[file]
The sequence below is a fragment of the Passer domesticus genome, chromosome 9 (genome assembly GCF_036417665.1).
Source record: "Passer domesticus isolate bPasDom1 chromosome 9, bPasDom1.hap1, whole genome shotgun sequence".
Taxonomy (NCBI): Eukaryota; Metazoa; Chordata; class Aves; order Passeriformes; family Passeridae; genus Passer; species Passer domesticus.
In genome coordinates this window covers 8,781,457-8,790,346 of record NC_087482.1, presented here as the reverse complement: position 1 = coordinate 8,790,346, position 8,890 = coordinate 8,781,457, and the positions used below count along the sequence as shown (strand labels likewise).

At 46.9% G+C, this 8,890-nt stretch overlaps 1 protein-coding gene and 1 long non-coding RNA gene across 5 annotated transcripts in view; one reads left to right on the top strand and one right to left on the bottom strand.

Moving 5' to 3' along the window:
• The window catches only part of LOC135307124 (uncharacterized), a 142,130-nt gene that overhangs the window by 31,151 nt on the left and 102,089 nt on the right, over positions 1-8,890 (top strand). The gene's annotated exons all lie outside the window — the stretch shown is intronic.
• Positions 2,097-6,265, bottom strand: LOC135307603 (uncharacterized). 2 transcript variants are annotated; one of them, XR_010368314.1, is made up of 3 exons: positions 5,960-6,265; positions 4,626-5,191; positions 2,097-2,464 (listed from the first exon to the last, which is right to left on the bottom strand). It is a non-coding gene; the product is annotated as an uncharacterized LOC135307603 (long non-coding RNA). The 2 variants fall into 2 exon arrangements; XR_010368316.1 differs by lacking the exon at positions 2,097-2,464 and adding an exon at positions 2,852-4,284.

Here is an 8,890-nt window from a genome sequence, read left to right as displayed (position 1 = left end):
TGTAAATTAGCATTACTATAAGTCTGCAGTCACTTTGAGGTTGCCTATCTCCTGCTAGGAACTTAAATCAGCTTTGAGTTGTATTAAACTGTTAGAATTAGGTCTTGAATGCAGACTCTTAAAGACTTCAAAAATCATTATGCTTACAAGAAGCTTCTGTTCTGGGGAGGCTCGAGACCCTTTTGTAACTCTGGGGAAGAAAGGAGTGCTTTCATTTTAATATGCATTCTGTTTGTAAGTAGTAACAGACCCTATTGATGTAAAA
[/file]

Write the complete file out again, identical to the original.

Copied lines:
The sequence below is a fragment of the Passer domesticus genome, chromosome 9 (genome assembly GCF_036417665.1).
Source record: "Passer domesticus isolate bPasDom1 chromosome 9, bPasDom1.hap1, whole genome shotgun sequence".
Taxonomy (NCBI): Eukaryota; Metazoa; Chordata; class Aves; order Passeriformes; family Passeridae; genus Passer; species Passer domesticus.
In genome coordinates this window covers 8,781,457-8,790,346 of record NC_087482.1, presented here as the reverse complement: position 1 = coordinate 8,790,346, position 8,890 = coordinate 8,781,457, and the positions used below count along the sequence as shown (strand labels likewise).

At 46.9% G+C, this 8,890-nt stretch overlaps 1 protein-coding gene and 1 long non-coding RNA gene across 5 annotated transcripts in view; one reads left to right on the top strand and one right to left on the bottom strand.

Moving 5' to 3' along the window:
• The window catches only part of LOC135307124 (uncharacterized), a 142,130-nt gene that overhangs the window by 31,151 nt on the left and 102,089 nt on the right, over positions 1-8,890 (top strand). The gene's annotated exons all lie outside the window — the stretch shown is intronic.
• Positions 2,097-6,265, bottom strand: LOC135307603 (uncharacterized). 2 transcript variants are annotated; one of them, XR_010368314.1, is made up of 3 exons: positions 5,960-6,265; positions 4,626-5,191; positions 2,097-2,464 (listed from the first exon to the last, which is right to left on the bottom strand). It is a non-coding gene; the product is annotated as an uncharacterized LOC135307603 (long non-coding RNA). The 2 variants fall into 2 exon arrangements; XR_010368316.1 differs by lacking the exon at positions 2,097-2,464 and adding an exon at positions 2,852-4,284.

Here is an 8,890-nt window from a genome sequence, read left to right as displayed (position 1 = left end):
TGTAAATTAGCATTACTATAAGTCTGCAGTCACTTTGAGGTTGCCTATCTCCTGCTAGGAACTTAAATCAGCTTTGAGTTGTATTAAACTGTTAGAATTAGGTCTTGAATGCAGACTCTTAAAGACTTCAAAAATCATTATGCTTACAAGAAGCTTCTGTTCTGGGGAGGCTCGAGACCCTTTTGTAACTCTGGGGAAGAAAGGAGTGCTTTCATTTTAATATGCATTCTGTTTGTAAGTAGTAACAGACCCTATTGATGTAAAA